Saturday, January 28, 2023

January 2023 winners: Peace Poems


Apple Blossoms by Martin Johnson Heade, 1873

Cleveland Museum of Art

Peace is an important subject for poets to write about. If we share visions of peace, maybe we can help bring peace to ourselves, our families, our neighborhoods, our communities, our country, our world. Or at least, maybe we can spark a desire to work for peace among others.

Thank you to Peggy Trojan for serving as judge this month. She selected three winning poems. The authors retain copyright to their own poems. Here is the first-place poem:


Apple Blossoms

I remember my grandmother’s apple trees.
They made a canopy over the yard
that rambled to a dusty road.
In August, when we celebrated her birthday,
we cousins harvested the windfall fruit
to lob at each other in make-believe battle.

Because my family did not visit in spring,
I never saw the trees in bloom.
I wonder what that looked like, to gaze
skyward and see a lattice of flowers
visited by intent bees, to breathe air heavy
with fragrance for a few blissful weeks.

The orchard is gone, my grandmother long dead,
and yet I see her walking under those trees
after saying goodbye to seven sons who left
for war, as she waited for their letters to arrive.
She gazed at a burst of blossoms on V-E day,
and welcomed her sons home in apple time.

~ Irene Alderson

The judge says, “This poem weaves together several experiences of peace, gently told.  Apple blossoms, visits to Grandma’s house, the camaraderie of cousins, the peace of V-E day and the return of seven sons.  Lovely.”

Tell Me What You Think Means Peace

Tell me, Old Willow Tree,
What is peace?
Tell me what you think means peace.

Peace is the wind through my branches and leaves.
Peace is the quiet time when one can grieve.
Peace is allowance for hearts to believe.
That, my child, is peace.

Tell me, Great Grizzly Bear,
What is peace?
Tell me what you think means peace.

Peace is enough food so that all may eat.
Peace is the space for a long winter’s sleep.
Peace is the right to feel things way down deep.
That, my child, is peace.

Tell me, Dear Neighbor,
What is peace?
Tell me what you think means peace.

Peace is the sound of the blessings we send.
Peace is confidence placed in a friend.
Peace is the evidence hatred can end.
That, my child, is peace.

~ Thomas Hemminger

Peggy Trojan selected this poem as second place. “As co-inhabitants of the only planet known to sustain life, this poem reminds us that we are not the only form that recognizes peace.  The poet implies as children of the earth, we are still learning.”

For third place, she selected “Two Paths.”

Two Paths  

He was not a hugger; he was a tank guy,
on the front lines of the Battle of the Bulge,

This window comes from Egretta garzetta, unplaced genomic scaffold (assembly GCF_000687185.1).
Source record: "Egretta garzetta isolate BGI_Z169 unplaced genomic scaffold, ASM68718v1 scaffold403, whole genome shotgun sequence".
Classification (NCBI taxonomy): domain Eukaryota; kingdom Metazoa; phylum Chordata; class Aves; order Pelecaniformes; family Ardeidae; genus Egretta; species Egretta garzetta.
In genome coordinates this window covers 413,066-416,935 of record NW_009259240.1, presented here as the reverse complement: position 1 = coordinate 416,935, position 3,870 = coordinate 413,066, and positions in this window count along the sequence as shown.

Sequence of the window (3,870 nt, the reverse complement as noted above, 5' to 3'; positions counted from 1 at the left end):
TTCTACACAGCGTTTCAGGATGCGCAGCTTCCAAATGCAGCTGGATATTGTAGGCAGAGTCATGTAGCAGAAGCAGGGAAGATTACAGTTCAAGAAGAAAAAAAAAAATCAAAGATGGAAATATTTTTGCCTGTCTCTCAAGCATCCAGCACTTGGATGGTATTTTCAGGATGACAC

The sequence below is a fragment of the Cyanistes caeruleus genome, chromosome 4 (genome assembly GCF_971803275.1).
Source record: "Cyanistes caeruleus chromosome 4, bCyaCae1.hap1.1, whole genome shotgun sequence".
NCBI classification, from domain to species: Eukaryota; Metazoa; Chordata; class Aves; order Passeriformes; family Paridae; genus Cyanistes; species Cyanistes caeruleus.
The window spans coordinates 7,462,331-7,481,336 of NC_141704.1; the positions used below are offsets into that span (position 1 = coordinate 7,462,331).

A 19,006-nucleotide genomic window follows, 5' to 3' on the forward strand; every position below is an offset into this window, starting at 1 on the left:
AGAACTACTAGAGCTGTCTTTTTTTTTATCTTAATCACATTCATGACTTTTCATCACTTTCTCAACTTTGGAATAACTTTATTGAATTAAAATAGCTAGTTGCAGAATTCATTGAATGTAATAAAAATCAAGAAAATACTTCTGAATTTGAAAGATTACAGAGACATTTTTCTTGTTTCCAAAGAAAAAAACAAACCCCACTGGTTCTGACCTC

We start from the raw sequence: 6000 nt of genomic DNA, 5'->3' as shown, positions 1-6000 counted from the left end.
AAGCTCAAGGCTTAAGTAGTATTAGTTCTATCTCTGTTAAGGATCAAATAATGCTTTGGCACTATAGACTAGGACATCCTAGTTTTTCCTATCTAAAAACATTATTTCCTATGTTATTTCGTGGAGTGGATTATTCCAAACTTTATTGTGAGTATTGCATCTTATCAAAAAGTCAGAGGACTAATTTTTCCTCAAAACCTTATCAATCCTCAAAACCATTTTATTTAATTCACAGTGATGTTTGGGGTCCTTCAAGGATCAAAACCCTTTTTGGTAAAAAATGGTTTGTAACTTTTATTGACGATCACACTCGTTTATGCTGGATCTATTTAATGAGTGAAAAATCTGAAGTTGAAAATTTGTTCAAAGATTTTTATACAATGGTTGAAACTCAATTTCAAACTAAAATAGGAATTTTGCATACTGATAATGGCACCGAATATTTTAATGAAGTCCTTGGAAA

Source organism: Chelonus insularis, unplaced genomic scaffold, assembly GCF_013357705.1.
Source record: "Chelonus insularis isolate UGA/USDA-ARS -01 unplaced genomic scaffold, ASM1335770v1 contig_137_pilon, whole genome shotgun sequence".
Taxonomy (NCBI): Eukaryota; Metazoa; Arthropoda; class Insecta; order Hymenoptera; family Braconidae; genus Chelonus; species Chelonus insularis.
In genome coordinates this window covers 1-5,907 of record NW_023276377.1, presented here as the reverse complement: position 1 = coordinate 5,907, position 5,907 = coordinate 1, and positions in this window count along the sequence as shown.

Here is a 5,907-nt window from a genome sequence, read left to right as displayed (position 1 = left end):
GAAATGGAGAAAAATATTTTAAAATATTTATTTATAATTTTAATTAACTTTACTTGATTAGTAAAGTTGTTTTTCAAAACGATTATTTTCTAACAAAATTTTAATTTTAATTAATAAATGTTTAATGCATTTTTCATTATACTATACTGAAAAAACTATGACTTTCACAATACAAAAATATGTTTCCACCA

who often related experiences to his youth
fighting the Nazis
When I was afraid as a child, he would respond,
Don’t worry,
Hell on Wheels has you!
His solution to calm my fears
about the bomb shelter our neighbors had:
No problem,
I would dig us a foxhole!
This, akin to hiding under our desks at school

When he sent me to Europe,
I was seventeen,
He clenched me with the tightest embrace when I got off the plane,
then whispered in my ear,
I’m glad you didn’t have to go the way I did

He is gone now

I should have thanked him for a peaceful path

~ Mitzi Dorton

“A child who feels safe knows peace,” says the judge. “This poem pays tribute to a father who instilled this belief, an assurance carried into adulthood.”


Thank you to all those who entered the January Poetry Challenge. I hope to see a new poem from you next month!



Irene Alderson performs regularly with the Bosso Poetry Company, a collective of writers and musicians based in Minneapolis. Her poetry has appeared online, on the Mankato Poetry Walk & Ride, and in her self-published chapbook, Flying Between the Snows. She lives with her husband, who fills their home with music.

Mitzi Dorton is author of the book, Chief Corn Tassel. Her poetry is in Rattle, SEMO Press, Sheila-Na-Gig/Women of Appalachia Project, and Willowdown Books.

Thomas Hemminger is an elementary music teacher living in Dallas, Texas with his wife and son. As a music teacher, Thomas writes many songs and poems for his classroom. He just recently had two poems published on, his very first publications. His personal and professional hero is Mr. Fred Rogers, the creator and host of Mr. Rogers Neighborhood. Being the son of an English Language Arts teacher, Thomas grew up surrounded by prose and poetry. Furthermore, his mother’s love of verse, and her own talented pen, impressed a deep love for the art within him. Away from the classroom, Thomas enjoys spending time with his family going hiking, camping, and fishing when the North Texas weather permits.

Peggy Trojan's new release, a collection about her father, titled PA, won second in the Wisconsin Fellowship of Poets Chapbook contest in 2022. It won Honorable Mention for the Northeastern Minnesota Book Award for 2022.  Her previous release, River, won second in the Wisconsin Fellowship of Poets Chapbook contest in 2021. It also won an award of Outstanding Achievement from the Wisconsin Library Association. She is the author of two full collections and five chapbooks. Her books are available on Amazon. 

© Wilda Morris